Drawing on My Cigarette

Timothy Poetry, Thoughts Leave a Comment

Drawing on My Cigarette

Drawing on my cigarette —
it’s the last one before I set
it in the past,
but the future beckons me
to draw once more
like all the times before
and maybe more

It’s time to quit, you see,
yet as soon as I say “free”
there appears that unseen law
it compels, impels me—
I light, I draw

The craving’s met, I’ve had enough
yet I light another, then fix my cuff
I run my nervous fingers through my hair
then inhale deeply as I do the air

Nicotine surges through each vein
Until I’m satisfied again
and ready to tell myself, “that’s it”—
It’s always easy, when indulged, to quit

The morning comes, as sure as does the night
Yet more certain comes my need to light

Cruising down main street one day, I watched someone taking a deep draw from their cigarette as they slowly passed me by. A faint reminiscence came to me. I was remembering the days I used to smoke, before I was a believer and even the few times that, as a believer, I was foolish and weak. I was not seeking strength and thus fell to a simple bodily craving.

I know what it feels like to crave. I know what it feels like to have the craving satisfied. It’s simple: burn some dried leaves that don’t taste all that good, yet with persistence and self-delusion, a type of high is achieved with the inhaling of the smoke. Smoking is an escape, a time to forget, though it could also be a time to remember and consider things a different way. It seemed harmless, like pausing and pressing reset. But it turned into a problem when I would spend money I didn’t have or that could have been spent wisely, when I would smoke to the dismay of friends and family, and when I got to the point that a sense of well being and contentment would be impossible unless I had at least one “stogie.” I would manipulate and lie, and forsake responsibility in order to have what I craved. I was no longer my own master, for the craving mastered me.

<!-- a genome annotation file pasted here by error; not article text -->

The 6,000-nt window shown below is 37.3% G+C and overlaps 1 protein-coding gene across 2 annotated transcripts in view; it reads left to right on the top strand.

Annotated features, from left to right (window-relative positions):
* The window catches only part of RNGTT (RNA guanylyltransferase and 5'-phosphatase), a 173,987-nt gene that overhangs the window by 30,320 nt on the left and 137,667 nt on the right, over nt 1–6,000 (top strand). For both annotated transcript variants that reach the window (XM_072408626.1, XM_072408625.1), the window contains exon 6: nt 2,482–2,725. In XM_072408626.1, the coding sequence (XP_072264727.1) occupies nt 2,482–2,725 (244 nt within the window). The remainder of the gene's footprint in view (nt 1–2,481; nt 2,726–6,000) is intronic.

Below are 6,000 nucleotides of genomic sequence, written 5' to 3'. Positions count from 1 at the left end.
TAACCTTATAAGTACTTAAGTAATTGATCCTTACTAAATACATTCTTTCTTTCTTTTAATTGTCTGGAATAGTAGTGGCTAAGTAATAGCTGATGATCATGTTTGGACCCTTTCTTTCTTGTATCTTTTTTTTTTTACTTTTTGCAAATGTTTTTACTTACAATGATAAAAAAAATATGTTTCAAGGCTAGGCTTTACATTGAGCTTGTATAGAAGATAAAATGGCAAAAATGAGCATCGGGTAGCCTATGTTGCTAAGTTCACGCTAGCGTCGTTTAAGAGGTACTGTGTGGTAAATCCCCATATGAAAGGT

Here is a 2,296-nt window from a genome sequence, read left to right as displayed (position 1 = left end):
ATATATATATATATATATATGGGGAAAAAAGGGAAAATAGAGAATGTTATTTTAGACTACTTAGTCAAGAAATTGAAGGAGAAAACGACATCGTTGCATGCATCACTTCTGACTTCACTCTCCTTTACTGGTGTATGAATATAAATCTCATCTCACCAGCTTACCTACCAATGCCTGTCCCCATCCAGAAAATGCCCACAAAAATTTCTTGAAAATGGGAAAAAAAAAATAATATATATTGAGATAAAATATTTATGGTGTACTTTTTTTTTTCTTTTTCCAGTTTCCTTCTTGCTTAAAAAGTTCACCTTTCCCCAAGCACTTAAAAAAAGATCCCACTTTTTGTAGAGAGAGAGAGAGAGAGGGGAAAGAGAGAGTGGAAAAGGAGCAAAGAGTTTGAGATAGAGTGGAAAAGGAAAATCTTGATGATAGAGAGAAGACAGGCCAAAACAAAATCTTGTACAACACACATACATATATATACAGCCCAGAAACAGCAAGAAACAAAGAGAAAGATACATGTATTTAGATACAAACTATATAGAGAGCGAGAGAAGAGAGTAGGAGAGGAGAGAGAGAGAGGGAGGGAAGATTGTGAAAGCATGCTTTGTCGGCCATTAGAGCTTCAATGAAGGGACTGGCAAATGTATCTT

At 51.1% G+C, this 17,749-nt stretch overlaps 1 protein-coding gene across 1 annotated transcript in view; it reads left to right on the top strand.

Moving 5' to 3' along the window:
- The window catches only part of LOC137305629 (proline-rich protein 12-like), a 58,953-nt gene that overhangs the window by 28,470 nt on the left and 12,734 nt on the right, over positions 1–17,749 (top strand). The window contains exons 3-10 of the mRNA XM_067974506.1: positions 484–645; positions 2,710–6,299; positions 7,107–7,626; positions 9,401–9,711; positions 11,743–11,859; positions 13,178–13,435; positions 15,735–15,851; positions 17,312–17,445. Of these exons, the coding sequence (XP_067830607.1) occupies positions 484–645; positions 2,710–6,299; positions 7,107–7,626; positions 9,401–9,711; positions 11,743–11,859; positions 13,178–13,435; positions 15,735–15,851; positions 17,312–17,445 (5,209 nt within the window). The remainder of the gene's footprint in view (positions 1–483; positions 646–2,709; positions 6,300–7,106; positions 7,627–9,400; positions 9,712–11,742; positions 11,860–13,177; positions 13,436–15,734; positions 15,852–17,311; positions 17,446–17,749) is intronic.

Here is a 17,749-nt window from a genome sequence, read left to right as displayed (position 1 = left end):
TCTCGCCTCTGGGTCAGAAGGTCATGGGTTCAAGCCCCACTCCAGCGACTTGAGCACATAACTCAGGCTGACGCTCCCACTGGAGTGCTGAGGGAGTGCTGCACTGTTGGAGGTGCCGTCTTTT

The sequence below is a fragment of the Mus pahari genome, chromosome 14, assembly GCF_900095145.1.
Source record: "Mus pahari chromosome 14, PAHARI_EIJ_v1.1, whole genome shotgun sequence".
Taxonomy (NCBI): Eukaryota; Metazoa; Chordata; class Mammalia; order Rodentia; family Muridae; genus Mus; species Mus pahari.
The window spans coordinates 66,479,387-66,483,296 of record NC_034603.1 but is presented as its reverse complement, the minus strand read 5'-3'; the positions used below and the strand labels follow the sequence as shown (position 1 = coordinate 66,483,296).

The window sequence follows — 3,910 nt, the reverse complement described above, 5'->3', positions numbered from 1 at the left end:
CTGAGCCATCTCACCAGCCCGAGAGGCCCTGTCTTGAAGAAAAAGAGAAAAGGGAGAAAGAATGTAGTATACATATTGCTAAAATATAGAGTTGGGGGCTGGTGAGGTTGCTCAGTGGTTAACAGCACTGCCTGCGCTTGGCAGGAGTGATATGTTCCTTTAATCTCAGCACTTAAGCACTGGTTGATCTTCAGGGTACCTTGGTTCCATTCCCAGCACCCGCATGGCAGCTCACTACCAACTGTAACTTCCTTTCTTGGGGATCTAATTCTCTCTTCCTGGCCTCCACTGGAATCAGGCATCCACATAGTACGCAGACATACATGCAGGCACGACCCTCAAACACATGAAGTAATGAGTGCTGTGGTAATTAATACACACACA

In light of those memories, I wrote this poem. I know the feeling, but I also know what it means to be free. Freedom comes when a new affection–a new “craving”– arises that is able to overpower all other affections. As a Christian, I realized that Christ is not only true and right, but that he is good and gracious, able to satisfy me thoroughly in a way that went deep, beyond the chemical cravings of the flesh to the cravings of the soul. This new principle of being satisfied in Christ is what now gives me the ability to say no to those inferior, pitiful cravings and escapes that the world offers. I have Him now, and more of Him is what I crave.

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